Helen Suzman: Politician, Social Revolutionary & Change Maker

Amy EdelsteinBlog, Cultural Development, Diversity Podcast, Philosophers & Mystics

“I didn’t take any risks!” was perhaps the most provocative thing politician, social activist, and radically independent thinking Helen Suzman could have said to me. In case you are not familiar with her history and accomplishments, the late Helen Suzman, member of South African Parliament for thirty-six years, was the sole Progressive Party member in opposition to the apartheid regime and sole woman in this 165-man ruling elite body for thirteen of those years. Born in 1917, educated in economics at the University of Witwatersrand, Suzman is best known for her role driving a wedge into the foundation of one of the most inequitable social, political, and human power structures of modern times. Bold and independent, she did things no women did, and no white person did in that divided country, making optimal use of her public stature to bring about social change.
Suzman’s visits to the notorious prison on Robben Island off the Southern coast of South Africa brought the end of forced labor for political prisoners including Nelson Mandela. Her friendship with Mandela and her stand for human dignity and rights seared an international conscience. A fierce advocate for the people and for equality under law, she would attend trials of political prisoners, travel to see the conditions in squatters camps, talk with blacks who’d been harassed under pass laws or dispossessed of their land, and then take her first hand reports back to the Parliamentary floor. Ever tenacious, she didn’t hesitate to make clear her lone stand against the apartheid rule. On one such occasion, Suzman wanted to make her opposition to South Africa’s ninety-day Detention without Charge law so concrete that she got all the members of Parliament to physically divide according to their vote. She stood alone on one side of the room facing all the rest of her Parliamentarian colleagues.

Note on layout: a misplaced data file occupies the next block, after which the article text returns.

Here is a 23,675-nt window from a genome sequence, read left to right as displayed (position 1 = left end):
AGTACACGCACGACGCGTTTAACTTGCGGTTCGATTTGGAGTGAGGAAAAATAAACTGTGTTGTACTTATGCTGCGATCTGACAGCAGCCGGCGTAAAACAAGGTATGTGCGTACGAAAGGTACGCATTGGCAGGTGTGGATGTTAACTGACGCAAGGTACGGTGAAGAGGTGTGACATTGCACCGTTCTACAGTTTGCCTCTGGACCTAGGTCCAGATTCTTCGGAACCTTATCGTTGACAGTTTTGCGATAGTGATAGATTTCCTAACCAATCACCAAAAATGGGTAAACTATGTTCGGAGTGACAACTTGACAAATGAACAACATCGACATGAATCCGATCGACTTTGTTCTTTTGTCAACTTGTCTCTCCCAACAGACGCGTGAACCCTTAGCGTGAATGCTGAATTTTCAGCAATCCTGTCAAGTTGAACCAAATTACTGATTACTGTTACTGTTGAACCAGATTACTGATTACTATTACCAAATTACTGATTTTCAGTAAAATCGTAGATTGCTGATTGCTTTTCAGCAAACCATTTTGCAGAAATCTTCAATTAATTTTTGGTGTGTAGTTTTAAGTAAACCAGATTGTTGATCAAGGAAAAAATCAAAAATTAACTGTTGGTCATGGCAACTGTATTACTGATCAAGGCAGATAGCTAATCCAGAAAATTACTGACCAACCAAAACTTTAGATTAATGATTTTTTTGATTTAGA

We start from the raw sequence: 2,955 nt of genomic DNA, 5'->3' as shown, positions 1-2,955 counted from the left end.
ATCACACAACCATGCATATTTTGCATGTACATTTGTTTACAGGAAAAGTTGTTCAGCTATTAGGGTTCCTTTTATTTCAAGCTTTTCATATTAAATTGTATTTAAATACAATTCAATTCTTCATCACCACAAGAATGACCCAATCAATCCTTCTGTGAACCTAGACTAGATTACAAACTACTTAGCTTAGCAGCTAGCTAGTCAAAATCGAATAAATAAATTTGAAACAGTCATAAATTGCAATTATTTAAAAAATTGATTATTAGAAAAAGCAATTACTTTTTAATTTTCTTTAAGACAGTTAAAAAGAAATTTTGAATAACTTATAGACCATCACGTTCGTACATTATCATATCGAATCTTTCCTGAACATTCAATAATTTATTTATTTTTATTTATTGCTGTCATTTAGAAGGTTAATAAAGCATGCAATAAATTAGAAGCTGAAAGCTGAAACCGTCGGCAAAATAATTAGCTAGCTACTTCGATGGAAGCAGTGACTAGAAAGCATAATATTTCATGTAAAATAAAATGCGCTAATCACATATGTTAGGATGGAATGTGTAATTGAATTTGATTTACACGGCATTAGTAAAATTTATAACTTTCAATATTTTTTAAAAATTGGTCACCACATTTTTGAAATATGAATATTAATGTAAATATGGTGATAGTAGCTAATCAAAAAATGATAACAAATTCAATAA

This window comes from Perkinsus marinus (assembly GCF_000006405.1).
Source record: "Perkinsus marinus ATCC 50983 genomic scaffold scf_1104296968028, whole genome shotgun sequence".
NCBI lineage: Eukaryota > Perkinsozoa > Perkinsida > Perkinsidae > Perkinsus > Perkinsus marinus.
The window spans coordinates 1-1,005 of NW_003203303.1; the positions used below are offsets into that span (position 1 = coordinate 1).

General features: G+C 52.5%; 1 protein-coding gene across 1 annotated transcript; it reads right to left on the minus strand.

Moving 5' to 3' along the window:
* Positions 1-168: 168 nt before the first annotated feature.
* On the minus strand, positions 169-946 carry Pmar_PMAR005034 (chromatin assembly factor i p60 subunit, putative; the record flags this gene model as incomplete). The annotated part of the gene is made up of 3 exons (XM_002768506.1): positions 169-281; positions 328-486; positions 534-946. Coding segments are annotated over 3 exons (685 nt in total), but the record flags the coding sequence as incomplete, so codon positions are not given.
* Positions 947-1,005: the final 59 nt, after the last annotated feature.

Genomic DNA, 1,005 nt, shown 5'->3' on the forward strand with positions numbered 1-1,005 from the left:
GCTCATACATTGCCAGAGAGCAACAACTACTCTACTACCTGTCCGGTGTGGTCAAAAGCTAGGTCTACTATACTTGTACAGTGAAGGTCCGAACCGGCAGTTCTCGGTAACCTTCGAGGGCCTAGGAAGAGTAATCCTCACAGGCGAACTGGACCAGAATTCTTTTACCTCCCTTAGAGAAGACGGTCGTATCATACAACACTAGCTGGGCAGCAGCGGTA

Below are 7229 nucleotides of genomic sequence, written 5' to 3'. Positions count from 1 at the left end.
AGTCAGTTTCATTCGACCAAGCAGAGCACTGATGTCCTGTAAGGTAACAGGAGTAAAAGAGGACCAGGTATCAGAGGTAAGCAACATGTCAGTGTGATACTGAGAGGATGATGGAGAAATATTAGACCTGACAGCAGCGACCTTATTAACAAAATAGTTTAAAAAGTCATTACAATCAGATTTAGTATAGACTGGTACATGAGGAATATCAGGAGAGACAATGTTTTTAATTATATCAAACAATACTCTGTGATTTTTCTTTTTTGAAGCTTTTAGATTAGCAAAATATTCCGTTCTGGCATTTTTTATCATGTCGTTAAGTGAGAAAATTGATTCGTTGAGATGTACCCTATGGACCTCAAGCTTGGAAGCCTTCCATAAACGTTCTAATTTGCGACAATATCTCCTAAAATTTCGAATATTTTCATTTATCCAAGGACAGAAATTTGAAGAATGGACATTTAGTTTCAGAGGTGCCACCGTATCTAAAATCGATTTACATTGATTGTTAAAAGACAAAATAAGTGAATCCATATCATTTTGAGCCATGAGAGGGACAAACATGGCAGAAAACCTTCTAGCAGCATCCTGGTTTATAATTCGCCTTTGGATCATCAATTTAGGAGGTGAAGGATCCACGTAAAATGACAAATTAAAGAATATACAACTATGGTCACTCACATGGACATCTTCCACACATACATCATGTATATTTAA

In spite of her opposition to the government, she was re-elected term after term, her motto,  “I hate bullies. I stand for simple justice, equal opportunity, and human rights. The indispensable elements in a democratic society—and well worth fighting for.”After retiring from politics, at age seventy-two, just a few months before de Klerk released Mandela from prison and announced the creation of a “new South Africa,” Suzman served as President of the South African Institute of Race Relations, member of the Commission that supervised the first democratic elections, the South African Human Rights Commission, and founded the Helen Suzman Foundation for Liberal Democracy. She is the recipient of the United Nations Human Rights Award, the Liberal International Prize for Freedom, the Courageous Leadership Award and many other citations acknowledging her unique courage and contribution to the upliftment of humanity.